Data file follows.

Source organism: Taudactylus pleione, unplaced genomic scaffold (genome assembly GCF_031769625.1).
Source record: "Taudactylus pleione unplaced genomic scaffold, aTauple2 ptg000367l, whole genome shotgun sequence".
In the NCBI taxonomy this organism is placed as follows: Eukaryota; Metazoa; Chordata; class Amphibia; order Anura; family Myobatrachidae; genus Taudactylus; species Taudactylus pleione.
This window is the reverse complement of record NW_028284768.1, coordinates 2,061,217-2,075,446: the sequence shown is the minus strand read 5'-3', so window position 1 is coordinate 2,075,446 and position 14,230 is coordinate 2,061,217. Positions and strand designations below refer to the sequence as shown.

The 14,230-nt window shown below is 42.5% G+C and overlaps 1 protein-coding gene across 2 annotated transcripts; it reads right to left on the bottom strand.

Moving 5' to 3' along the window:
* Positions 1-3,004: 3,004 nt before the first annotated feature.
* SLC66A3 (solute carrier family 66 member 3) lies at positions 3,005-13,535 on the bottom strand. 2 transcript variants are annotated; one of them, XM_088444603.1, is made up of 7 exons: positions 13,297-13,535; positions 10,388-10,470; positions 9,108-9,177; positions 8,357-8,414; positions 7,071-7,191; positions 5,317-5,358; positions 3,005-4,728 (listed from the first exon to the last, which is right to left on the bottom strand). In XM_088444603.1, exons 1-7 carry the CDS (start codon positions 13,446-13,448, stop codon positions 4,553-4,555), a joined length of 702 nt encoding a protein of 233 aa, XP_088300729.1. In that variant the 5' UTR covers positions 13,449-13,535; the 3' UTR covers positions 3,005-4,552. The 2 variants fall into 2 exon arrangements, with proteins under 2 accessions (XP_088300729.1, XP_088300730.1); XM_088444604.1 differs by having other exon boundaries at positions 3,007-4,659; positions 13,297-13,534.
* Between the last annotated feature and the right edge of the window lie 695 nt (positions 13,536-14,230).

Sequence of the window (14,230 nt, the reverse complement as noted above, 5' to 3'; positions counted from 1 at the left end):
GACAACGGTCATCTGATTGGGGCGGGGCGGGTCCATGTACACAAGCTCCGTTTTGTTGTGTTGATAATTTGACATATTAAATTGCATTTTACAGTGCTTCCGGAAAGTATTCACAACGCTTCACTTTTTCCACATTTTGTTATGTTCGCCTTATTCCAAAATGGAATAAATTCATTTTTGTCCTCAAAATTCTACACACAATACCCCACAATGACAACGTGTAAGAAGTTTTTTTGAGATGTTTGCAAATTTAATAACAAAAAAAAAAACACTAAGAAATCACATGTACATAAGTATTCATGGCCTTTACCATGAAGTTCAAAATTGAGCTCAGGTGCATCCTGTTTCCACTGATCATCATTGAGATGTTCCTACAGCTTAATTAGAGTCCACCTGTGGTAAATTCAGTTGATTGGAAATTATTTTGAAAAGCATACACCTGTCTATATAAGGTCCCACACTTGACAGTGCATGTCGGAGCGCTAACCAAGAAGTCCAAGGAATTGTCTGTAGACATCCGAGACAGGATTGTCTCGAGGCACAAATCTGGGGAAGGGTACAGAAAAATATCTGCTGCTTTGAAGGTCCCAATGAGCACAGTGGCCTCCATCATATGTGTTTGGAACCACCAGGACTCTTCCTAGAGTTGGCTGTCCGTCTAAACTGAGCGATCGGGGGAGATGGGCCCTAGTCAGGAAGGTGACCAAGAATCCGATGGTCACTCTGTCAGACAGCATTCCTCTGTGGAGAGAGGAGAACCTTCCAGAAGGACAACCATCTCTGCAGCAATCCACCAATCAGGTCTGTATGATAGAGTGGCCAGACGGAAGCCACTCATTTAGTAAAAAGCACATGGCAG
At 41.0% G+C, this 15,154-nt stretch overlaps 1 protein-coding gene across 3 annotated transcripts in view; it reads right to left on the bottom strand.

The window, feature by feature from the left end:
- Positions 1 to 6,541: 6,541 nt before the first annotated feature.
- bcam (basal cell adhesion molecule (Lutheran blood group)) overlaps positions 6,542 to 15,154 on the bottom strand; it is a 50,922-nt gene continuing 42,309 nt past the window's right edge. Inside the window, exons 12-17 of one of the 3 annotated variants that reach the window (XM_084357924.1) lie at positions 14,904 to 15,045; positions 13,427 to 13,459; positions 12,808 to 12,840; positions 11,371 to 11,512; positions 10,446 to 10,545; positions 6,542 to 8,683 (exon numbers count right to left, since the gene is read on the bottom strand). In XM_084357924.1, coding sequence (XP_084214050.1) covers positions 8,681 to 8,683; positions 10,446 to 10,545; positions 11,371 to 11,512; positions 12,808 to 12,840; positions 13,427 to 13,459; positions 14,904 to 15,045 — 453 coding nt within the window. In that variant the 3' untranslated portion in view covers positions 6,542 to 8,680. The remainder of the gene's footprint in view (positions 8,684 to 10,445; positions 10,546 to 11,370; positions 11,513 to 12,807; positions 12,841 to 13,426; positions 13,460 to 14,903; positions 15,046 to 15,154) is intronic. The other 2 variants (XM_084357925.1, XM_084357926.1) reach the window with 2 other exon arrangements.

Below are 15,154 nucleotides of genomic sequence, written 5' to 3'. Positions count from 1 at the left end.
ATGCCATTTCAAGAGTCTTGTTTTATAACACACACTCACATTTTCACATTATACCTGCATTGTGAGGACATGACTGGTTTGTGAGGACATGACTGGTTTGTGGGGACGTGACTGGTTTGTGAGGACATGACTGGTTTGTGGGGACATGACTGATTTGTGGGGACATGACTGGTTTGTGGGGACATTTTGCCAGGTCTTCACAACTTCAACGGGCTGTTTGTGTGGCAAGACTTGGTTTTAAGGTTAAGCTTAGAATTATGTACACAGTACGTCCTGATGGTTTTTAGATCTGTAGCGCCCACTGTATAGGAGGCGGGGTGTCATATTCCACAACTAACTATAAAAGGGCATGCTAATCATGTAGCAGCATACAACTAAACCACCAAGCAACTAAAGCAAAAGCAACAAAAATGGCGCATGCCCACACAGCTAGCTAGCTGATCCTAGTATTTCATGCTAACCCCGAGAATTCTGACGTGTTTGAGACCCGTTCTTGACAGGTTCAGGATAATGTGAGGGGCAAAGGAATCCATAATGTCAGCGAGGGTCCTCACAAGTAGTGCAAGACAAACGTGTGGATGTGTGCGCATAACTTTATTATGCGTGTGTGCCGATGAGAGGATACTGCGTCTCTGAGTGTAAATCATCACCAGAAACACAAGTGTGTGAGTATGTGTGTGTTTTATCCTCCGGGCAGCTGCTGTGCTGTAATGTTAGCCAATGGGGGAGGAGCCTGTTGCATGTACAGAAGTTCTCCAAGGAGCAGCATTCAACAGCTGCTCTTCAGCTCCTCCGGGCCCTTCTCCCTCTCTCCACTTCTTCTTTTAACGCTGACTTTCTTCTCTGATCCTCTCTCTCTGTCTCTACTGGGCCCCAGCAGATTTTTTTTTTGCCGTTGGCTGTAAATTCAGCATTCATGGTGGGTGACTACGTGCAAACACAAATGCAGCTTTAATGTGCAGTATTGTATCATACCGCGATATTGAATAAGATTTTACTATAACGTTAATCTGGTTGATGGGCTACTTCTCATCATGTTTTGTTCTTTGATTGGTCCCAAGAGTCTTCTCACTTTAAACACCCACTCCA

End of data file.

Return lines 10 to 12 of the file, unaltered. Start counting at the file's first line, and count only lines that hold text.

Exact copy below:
Sequence of the window (14,230 nt, the reverse complement as noted above, 5' to 3'; positions counted from 1 at the left end):
GACAACGGTCATCTGATTGGGGCGGGGCGGGTCCATGTACACAAGCTCCGTTTTGTTGTGTTGATAATTTGACATATTAAATTGCATTTTACAGTGCTTCCGGAAAGTATTCACAACGCTTCACTTTTTCCACATTTTGTTATGTTCGCCTTATTCCAAAATGGAATAAATTCATTTTTGTCCTCAAAATTCTACACACAATACCCCACAATGACAACGTGTAAGAAGTTTTTTTGAGATGTTTGCAAATTTAATAACAAAAAAAAAAACACTAAGAAATCACATGTACATAAGTATTCATGGCCTTTACCATGAAGTTCAAAATTGAGCTCAGGTGCATCCTGTTTCCACTGATCATCATTGAGATGTTCCTACAGCTTAATTAGAGTCCACCTGTGGTAAATTCAGTTGATTGGAAATTATTTTGAAAAGCATACACCTGTCTATATAAGGTCCCACACTTGACAGTGCATGTCGGAGCGCTAACCAAGAAGTCCAAGGAATTGTCTGTAGACATCCGAGACAGGATTGTCTCGAGGCACAAATCTGGGGAAGGGTACAGAAAAATATCTGCTGCTTTGAAGGTCCCAATGAGCACAGTGGCCTCCATCATATGTGTTTGGAACCACCAGGACTCTTCCTAGAGTTGGCTGTCCGTCTAAACTGAGCGATCGGGGGAGATGGGCCCTAGTCAGGAAGGTGACCAAGAATCCGATGGTCACTCTGTCAGACAGCATTCCTCTGTGGAGAGAGGAGAACCTTCCAGAAGGACAACCATCTCTGCAGCAATCCACCAATCAGGTCTGTATGATAGAGTGGCCAGACGGAAGCCACTCATTTAGTAAAAAGCACATGGCAG
At 41.0% G+C, this 15,154-nt stretch overlaps 1 protein-coding gene across 3 annotated transcripts in view; it reads right to left on the bottom strand.